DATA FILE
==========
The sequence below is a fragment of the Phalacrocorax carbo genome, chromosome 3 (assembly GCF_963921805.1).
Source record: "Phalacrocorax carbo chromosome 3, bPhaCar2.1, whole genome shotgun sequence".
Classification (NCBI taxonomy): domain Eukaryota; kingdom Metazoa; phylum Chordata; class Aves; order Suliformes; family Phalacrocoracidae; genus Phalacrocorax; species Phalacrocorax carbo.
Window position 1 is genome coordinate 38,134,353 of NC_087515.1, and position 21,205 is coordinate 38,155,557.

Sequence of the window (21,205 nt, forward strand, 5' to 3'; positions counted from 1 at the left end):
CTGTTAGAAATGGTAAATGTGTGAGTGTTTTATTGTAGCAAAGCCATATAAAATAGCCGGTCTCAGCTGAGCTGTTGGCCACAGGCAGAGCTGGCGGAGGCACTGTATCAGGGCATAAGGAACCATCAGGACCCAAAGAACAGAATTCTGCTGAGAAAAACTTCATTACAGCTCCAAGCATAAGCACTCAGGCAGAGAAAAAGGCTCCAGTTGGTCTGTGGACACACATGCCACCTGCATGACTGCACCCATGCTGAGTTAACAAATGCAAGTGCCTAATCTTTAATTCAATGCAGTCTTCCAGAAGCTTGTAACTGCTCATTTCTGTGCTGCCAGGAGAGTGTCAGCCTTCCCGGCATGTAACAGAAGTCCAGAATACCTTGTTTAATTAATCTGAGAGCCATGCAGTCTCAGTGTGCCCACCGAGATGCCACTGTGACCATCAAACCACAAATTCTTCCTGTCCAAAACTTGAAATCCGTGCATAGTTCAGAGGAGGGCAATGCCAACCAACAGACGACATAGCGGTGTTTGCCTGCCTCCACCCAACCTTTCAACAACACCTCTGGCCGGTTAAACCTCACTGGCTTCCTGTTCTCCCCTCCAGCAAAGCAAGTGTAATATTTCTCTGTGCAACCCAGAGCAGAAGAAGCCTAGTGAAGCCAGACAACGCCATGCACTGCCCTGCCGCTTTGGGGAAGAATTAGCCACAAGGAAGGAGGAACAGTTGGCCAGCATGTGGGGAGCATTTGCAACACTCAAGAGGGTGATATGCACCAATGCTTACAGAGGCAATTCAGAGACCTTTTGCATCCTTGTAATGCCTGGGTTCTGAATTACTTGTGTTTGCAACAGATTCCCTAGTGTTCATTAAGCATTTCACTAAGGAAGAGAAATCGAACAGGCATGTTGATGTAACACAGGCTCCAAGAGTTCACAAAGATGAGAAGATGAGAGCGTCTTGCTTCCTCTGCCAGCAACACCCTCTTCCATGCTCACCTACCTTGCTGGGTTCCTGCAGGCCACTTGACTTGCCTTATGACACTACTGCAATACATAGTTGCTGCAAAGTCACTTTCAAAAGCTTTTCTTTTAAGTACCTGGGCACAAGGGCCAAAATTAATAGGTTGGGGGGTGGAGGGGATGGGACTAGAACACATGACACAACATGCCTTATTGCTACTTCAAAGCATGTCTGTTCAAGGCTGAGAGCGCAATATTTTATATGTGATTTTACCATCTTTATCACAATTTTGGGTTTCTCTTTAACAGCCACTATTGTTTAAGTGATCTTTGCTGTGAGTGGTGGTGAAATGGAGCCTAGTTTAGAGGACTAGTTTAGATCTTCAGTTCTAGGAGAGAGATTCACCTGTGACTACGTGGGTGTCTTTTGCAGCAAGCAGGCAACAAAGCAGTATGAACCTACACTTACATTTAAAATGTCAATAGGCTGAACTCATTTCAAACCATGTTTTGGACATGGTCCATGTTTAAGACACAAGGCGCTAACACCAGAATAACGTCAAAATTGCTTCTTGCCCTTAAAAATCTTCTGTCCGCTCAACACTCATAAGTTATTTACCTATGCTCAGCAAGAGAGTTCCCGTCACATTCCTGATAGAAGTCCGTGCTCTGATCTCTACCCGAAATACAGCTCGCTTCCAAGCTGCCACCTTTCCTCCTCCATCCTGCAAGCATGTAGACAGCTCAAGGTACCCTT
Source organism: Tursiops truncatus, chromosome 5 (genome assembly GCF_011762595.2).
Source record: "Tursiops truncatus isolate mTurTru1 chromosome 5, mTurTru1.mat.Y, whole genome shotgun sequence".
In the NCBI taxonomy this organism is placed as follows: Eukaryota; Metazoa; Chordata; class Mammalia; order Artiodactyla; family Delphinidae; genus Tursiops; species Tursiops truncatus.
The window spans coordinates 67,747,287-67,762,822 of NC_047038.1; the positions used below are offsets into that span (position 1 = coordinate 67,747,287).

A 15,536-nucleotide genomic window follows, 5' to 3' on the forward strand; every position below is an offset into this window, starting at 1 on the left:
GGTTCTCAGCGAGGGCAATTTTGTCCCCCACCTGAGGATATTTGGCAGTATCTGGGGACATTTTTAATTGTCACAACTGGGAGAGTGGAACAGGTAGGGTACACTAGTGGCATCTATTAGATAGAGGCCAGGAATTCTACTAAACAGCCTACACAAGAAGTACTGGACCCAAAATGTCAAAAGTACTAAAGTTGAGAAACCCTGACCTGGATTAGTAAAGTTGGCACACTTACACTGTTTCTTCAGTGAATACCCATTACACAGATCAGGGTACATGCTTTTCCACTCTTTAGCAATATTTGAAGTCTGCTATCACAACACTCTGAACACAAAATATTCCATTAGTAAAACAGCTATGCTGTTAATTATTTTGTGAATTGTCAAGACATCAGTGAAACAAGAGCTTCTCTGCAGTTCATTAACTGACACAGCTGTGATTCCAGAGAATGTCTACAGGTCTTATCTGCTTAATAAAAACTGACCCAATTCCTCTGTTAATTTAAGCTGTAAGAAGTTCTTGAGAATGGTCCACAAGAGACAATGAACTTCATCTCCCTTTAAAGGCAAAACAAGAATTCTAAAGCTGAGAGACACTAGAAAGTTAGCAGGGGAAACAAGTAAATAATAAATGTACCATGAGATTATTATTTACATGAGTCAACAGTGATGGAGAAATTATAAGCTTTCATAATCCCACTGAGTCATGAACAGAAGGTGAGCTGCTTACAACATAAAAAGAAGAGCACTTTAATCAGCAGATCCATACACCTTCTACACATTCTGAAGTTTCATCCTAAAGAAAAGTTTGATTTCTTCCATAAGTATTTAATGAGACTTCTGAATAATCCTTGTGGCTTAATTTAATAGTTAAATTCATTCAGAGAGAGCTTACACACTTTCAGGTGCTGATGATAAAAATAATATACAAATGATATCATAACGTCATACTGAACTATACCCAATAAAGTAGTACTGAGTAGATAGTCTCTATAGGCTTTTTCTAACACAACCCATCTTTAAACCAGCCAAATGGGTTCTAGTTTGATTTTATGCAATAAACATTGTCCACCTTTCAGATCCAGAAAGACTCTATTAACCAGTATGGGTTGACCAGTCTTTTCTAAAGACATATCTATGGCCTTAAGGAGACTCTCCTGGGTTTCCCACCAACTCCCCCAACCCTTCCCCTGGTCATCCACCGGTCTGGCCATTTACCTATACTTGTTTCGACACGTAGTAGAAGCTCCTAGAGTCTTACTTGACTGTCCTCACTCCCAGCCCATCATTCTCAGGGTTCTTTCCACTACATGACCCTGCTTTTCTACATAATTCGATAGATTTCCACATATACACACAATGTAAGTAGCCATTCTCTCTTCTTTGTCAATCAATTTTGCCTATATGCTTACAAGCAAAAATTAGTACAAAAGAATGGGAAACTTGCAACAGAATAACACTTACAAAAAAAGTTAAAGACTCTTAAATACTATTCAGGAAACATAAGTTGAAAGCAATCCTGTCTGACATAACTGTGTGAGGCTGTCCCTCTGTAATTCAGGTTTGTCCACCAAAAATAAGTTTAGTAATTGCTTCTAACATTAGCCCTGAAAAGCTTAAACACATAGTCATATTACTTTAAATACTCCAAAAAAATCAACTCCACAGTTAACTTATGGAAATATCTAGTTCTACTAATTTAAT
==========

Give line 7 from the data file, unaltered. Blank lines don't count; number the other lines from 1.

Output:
Source organism: Tursiops truncatus, chromosome 5 (genome assembly GCF_011762595.2).